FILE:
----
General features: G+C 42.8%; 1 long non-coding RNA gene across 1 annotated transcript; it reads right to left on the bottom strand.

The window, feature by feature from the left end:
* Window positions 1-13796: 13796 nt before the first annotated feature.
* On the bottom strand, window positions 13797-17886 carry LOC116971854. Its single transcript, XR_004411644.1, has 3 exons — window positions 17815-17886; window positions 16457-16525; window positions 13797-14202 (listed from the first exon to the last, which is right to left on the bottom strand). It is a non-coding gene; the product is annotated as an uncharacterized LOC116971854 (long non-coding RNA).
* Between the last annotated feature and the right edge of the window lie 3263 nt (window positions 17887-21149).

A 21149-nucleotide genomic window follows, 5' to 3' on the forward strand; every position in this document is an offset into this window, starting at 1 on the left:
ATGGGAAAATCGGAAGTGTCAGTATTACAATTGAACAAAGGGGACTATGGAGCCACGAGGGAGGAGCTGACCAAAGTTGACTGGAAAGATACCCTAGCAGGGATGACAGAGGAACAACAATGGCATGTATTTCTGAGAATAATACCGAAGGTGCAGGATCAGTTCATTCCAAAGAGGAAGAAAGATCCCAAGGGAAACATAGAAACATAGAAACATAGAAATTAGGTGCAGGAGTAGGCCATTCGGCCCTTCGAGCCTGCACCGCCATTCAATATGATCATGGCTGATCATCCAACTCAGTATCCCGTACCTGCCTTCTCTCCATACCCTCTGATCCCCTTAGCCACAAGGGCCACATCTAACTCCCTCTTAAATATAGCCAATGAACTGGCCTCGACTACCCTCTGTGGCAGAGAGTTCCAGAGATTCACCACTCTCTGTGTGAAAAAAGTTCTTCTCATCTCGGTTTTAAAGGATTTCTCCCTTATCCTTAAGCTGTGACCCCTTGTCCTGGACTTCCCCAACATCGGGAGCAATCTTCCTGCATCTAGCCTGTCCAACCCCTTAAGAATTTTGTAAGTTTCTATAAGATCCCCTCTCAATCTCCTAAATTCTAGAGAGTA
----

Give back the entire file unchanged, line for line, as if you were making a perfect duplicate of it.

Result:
General features: G+C 42.8%; 1 long non-coding RNA gene across 1 annotated transcript; it reads right to left on the bottom strand.

The window, feature by feature from the left end:
* Window positions 1-13796: 13796 nt before the first annotated feature.
* On the bottom strand, window positions 13797-17886 carry LOC116971854. Its single transcript, XR_004411644.1, has 3 exons — window positions 17815-17886; window positions 16457-16525; window positions 13797-14202 (listed from the first exon to the last, which is right to left on the bottom strand). It is a non-coding gene; the product is annotated as an uncharacterized LOC116971854 (long non-coding RNA).
* Between the last annotated feature and the right edge of the window lie 3263 nt (window positions 17887-21149).

A 21149-nucleotide genomic window follows, 5' to 3' on the forward strand; every position in this document is an offset into this window, starting at 1 on the left:
ATGGGAAAATCGGAAGTGTCAGTATTACAATTGAACAAAGGGGACTATGGAGCCACGAGGGAGGAGCTGACCAAAGTTGACTGGAAAGATACCCTAGCAGGGATGACAGAGGAACAACAATGGCATGTATTTCTGAGAATAATACCGAAGGTGCAGGATCAGTTCATTCCAAAGAGGAAGAAAGATCCCAAGGGAAACATAGAAACATAGAAACATAGAAATTAGGTGCAGGAGTAGGCCATTCGGCCCTTCGAGCCTGCACCGCCATTCAATATGATCATGGCTGATCATCCAACTCAGTATCCCGTACCTGCCTTCTCTCCATACCCTCTGATCCCCTTAGCCACAAGGGCCACATCTAACTCCCTCTTAAATATAGCCAATGAACTGGCCTCGACTACCCTCTGTGGCAGAGAGTTCCAGAGATTCACCACTCTCTGTGTGAAAAAAGTTCTTCTCATCTCGGTTTTAAAGGATTTCTCCCTTATCCTTAAGCTGTGACCCCTTGTCCTGGACTTCCCCAACATCGGGAGCAATCTTCCTGCATCTAGCCTGTCCAACCCCTTAAGAATTTTGTAAGTTTCTATAAGATCCCCTCTCAATCTCCTAAATTCTAGAGAGTA